Last Updated on by
Just under a year ago, before I got the Phantom 4 Pro, I invested in my first drone, the DJI Phantom 3 4K. I spent plenty of time learning not only how to fly it but also how to get good imagery from it. However, like many of you, I strive to get the best quality from my cameras and the P3 4K was just not doing it for me. The image in decent light was ok but in lower light or, if you pushed images and clips in post production, the quality soon started to dissipate.
The problem is that nearly all consumer/prosumer level drones use a 1 2/3rd inch sensor, pretty tiny by today’s standards. In November 2016 DJI announced a new quadcopter, the Phantom 4 Pro. Its specifications suggested that this was the “photographer’s” drone that we had been waiting for. But it was at a cost. $1500 in the US, about 30% more than the Phantom 3 Pro and newly released Mavic. I waited to see a good selection of reviews before deciding to buy one but last week I finally pulled the trigger.
Build Quality of the Phantom 4 Pro
The first thing that struck me upon opening the box was the nice grey styrofoam carrying case it was supplied with. Whilst this would not stand up to daily professional use, it works well for normal occasional use. It also fits nicely inside cabin sized suitcases with room to spare. This makes it useful for airline travel.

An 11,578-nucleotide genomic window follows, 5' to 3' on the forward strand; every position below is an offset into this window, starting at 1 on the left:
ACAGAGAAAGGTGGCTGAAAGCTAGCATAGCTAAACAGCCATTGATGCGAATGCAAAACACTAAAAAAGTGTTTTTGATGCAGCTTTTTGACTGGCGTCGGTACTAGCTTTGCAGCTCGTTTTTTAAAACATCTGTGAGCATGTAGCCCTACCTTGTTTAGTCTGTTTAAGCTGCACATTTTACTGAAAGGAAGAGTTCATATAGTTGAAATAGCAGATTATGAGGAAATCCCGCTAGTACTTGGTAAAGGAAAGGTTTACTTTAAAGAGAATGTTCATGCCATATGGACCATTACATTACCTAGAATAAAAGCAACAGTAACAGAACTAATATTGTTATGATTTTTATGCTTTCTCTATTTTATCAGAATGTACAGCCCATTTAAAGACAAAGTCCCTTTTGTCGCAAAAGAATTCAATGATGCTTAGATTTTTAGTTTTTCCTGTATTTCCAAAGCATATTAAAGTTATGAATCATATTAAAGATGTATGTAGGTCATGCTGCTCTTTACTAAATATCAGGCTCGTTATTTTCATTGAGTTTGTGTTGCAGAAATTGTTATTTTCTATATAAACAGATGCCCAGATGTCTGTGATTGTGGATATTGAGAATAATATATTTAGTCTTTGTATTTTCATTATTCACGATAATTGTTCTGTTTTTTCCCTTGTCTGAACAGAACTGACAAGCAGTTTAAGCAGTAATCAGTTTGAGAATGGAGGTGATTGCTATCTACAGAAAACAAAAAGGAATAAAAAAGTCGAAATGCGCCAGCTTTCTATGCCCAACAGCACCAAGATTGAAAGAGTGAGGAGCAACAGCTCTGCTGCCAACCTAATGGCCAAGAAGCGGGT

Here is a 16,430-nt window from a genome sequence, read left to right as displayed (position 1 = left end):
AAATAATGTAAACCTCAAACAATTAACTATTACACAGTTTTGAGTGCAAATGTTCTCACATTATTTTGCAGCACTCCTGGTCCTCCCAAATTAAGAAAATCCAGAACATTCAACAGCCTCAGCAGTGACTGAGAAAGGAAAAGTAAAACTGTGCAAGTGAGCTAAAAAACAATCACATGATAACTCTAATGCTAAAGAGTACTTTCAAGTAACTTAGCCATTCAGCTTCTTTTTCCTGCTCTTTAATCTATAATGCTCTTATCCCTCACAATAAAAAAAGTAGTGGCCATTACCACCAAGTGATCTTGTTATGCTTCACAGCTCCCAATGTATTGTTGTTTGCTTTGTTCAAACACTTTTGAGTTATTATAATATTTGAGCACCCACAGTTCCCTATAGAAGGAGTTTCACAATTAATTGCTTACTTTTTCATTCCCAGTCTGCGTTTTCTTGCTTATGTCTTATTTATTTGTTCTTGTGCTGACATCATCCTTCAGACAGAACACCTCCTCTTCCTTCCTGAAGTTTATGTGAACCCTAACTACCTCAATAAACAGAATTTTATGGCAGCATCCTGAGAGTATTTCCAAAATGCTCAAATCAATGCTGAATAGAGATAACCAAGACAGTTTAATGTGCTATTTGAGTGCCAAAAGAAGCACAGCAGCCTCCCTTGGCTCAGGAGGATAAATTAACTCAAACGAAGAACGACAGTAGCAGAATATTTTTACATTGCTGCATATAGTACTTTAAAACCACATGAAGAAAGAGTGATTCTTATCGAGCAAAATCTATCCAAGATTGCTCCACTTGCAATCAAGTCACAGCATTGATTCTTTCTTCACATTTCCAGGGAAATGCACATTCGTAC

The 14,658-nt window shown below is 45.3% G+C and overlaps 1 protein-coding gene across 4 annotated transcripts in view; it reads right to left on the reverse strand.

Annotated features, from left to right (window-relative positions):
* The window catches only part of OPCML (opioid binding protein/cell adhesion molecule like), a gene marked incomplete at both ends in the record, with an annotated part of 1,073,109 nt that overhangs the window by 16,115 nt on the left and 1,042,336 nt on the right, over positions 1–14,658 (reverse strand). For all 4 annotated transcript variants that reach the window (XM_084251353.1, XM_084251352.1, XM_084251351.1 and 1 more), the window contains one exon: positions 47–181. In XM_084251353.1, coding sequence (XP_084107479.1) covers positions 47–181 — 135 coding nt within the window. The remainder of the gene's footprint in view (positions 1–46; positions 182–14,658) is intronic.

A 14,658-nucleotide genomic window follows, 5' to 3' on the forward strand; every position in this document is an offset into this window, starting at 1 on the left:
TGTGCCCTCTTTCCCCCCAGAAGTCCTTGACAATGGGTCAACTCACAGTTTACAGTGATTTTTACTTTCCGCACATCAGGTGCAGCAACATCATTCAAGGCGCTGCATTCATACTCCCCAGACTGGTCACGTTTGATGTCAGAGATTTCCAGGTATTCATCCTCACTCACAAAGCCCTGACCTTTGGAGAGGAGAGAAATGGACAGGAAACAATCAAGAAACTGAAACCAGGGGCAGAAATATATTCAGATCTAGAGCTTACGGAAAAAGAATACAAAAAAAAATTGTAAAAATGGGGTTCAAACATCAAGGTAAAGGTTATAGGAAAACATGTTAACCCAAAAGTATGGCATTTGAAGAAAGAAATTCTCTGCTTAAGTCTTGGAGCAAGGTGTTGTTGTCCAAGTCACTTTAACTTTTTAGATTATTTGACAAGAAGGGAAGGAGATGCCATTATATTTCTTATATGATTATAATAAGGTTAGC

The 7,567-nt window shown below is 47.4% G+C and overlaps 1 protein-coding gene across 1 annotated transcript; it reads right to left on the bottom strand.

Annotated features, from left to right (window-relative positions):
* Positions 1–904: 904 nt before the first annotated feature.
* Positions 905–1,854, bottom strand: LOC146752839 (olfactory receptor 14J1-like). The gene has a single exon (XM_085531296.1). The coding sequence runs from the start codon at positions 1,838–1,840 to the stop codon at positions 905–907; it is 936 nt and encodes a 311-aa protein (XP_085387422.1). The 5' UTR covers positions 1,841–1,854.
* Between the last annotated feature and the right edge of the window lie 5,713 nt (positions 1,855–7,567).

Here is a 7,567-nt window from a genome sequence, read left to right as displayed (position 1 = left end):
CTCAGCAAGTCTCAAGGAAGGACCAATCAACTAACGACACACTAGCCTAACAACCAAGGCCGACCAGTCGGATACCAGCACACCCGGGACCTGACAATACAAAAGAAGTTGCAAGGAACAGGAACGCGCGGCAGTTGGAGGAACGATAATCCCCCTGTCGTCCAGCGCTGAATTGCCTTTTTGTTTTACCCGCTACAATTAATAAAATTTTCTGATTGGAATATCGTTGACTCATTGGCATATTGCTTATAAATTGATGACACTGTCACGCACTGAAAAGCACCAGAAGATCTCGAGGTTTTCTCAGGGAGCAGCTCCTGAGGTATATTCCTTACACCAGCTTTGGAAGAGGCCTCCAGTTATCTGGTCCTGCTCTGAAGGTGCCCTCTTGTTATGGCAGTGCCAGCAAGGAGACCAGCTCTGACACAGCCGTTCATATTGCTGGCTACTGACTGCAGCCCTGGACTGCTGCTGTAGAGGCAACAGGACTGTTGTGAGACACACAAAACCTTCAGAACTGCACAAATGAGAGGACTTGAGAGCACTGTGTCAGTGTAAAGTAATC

The Phantom 4 Pro itself seems a step or two up in build quality over its predecessors. The form factor is identical to older models but the rotor arms are much sleeker, more aerodynamic. The body shell is made of high quality glossy plastic but it is reinforced with titanium and magnesium alloy. Overall it feels a very sturdy and futuristic machine.
The Camera in the Phantom 4 Pro
The primary reason I, and any photographer, would buy the P4P over other models is for the image quality and there it does not disappoint. The new camera is a huge step over previous models. It features a 1′ 20MP Sony Exmoor Sensor that is believed to be the same as the Sony RX-100 premium compact. The sensor is 4 times the size of previous models. It also features a much higher quality lens with built in mechanical shutter. The lens is a 24mm f2.8 with eight elements, two of which are aspherical. The mechanical shutter not only drastically reduces rolling shutter in video, but also allows the lens to have aperture control. You can now stop down the aperture from f2.8 to f11.
Still images support JPEG and Adobe DNG RAW files whilst the video capabilities allow for 4K at 60p/50p/30p/25p/24p as well as the lower res formats. It also records Cinema 4K at 30p and lower.
So what does that mean to us photographers and filmmakers? From my initial tests, the image quality is significantly higher than previous DJI Phantom Drones. The 20MP RAWs as well as being much bigger, show better tonal range, less noise in low light and much better sharpness across the full width of the image. Pushing the RAWs in Lightroom shows that there is much better dynamic range and less image destruction when pushed beyond the histogram.